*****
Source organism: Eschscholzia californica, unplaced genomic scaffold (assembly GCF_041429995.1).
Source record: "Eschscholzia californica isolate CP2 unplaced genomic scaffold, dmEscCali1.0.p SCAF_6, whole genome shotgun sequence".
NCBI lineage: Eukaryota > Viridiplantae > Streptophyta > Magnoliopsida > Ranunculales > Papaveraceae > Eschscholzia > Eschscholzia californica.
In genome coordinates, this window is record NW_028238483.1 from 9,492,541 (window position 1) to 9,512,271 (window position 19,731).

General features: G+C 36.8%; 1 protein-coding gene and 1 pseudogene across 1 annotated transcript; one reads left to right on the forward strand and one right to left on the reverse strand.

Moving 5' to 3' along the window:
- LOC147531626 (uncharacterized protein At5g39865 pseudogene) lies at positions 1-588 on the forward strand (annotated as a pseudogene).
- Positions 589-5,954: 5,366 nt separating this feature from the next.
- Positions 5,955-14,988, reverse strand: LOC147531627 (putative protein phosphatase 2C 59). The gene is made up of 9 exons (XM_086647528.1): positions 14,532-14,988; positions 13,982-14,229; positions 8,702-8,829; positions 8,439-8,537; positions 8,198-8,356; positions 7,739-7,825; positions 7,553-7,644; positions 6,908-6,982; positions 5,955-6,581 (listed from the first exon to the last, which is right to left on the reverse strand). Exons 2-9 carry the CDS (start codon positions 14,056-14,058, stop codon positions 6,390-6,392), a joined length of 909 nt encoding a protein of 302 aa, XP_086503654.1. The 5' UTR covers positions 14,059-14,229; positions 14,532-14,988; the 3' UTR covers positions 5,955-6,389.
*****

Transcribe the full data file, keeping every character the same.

Source organism: Eschscholzia californica, unplaced genomic scaffold (assembly GCF_041429995.1).
Source record: "Eschscholzia californica isolate CP2 unplaced genomic scaffold, dmEscCali1.0.p SCAF_6, whole genome shotgun sequence".
NCBI lineage: Eukaryota > Viridiplantae > Streptophyta > Magnoliopsida > Ranunculales > Papaveraceae > Eschscholzia > Eschscholzia californica.
In genome coordinates, this window is record NW_028238483.1 from 9,492,541 (window position 1) to 9,512,271 (window position 19,731).

General features: G+C 36.8%; 1 protein-coding gene and 1 pseudogene across 1 annotated transcript; one reads left to right on the forward strand and one right to left on the reverse strand.

Moving 5' to 3' along the window:
- LOC147531626 (uncharacterized protein At5g39865 pseudogene) lies at positions 1-588 on the forward strand (annotated as a pseudogene).
- Positions 589-5,954: 5,366 nt separating this feature from the next.
- Positions 5,955-14,988, reverse strand: LOC147531627 (putative protein phosphatase 2C 59). The gene is made up of 9 exons (XM_086647528.1): positions 14,532-14,988; positions 13,982-14,229; positions 8,702-8,829; positions 8,439-8,537; positions 8,198-8,356; positions 7,739-7,825; positions 7,553-7,644; positions 6,908-6,982; positions 5,955-6,581 (listed from the first exon to the last, which is right to left on the reverse strand). Exons 2-9 carry the CDS (start codon positions 14,056-14,058, stop codon positions 6,390-6,392), a joined length of 909 nt encoding a protein of 302 aa, XP_086503654.1. The 5' UTR covers positions 14,059-14,229; positions 14,532-14,988; the 3' UTR covers positions 5,955-6,389.